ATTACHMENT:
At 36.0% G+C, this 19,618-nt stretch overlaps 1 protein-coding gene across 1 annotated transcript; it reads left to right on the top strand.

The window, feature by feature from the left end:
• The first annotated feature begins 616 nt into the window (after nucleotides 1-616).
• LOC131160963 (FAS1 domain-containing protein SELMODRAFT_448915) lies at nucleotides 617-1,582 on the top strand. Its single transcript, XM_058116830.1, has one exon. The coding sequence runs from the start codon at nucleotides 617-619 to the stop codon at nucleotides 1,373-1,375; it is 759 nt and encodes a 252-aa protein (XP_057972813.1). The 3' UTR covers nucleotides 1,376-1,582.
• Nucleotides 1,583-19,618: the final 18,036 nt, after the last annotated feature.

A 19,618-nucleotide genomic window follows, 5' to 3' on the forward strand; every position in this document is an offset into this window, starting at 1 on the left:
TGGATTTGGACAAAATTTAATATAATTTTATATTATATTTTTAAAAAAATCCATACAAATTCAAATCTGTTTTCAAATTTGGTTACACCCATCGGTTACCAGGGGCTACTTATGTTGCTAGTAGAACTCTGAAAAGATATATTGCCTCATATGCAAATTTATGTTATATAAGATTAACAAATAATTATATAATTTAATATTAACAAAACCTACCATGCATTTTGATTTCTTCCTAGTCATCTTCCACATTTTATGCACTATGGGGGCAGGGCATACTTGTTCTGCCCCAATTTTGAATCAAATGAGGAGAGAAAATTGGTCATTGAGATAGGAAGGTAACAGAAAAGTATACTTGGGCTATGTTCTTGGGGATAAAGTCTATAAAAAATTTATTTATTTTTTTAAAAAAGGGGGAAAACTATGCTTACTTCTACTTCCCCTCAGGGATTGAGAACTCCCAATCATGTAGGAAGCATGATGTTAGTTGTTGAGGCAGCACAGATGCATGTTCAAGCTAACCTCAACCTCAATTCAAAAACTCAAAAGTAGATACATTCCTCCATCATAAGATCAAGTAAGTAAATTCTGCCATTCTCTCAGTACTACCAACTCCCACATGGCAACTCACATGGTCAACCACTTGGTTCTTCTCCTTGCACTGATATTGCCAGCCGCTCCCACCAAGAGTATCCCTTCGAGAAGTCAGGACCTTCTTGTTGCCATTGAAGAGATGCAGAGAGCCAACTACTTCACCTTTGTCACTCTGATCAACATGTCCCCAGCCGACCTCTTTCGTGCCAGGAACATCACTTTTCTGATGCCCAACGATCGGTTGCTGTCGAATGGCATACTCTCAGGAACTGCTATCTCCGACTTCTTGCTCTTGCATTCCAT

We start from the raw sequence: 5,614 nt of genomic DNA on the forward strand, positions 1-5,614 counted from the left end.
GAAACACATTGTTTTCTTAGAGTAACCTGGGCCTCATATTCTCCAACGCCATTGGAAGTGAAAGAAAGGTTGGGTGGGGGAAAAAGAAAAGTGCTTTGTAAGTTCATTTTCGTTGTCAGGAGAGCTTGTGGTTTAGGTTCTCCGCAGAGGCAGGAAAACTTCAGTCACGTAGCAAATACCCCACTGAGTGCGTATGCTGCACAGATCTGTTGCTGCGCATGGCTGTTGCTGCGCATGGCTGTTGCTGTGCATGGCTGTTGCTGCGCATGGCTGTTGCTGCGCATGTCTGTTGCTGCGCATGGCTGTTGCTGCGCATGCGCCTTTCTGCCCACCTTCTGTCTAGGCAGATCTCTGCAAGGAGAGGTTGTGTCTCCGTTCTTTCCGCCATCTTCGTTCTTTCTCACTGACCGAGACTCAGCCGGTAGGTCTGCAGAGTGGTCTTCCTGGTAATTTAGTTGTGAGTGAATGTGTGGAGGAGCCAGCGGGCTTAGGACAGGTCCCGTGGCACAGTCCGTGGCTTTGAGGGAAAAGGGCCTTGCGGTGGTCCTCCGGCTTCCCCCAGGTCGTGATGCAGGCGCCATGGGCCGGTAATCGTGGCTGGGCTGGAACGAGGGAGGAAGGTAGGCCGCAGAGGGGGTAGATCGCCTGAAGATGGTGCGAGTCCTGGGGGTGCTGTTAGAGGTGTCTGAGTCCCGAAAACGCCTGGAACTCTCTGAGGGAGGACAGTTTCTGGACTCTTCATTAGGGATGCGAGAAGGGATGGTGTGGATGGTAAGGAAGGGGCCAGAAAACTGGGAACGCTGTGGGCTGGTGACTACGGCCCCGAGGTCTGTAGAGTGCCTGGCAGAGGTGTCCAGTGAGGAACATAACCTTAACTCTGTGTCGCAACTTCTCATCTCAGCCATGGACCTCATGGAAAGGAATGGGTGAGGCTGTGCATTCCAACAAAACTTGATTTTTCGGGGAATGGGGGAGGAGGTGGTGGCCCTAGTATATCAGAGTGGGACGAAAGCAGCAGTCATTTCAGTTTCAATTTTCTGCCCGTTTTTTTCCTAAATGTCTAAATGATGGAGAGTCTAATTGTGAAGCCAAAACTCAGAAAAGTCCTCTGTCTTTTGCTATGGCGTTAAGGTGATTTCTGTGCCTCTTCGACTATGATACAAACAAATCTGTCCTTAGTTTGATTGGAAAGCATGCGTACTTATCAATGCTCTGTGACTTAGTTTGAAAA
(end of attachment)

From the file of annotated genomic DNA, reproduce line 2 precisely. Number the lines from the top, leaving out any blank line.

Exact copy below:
The window, feature by feature from the left end: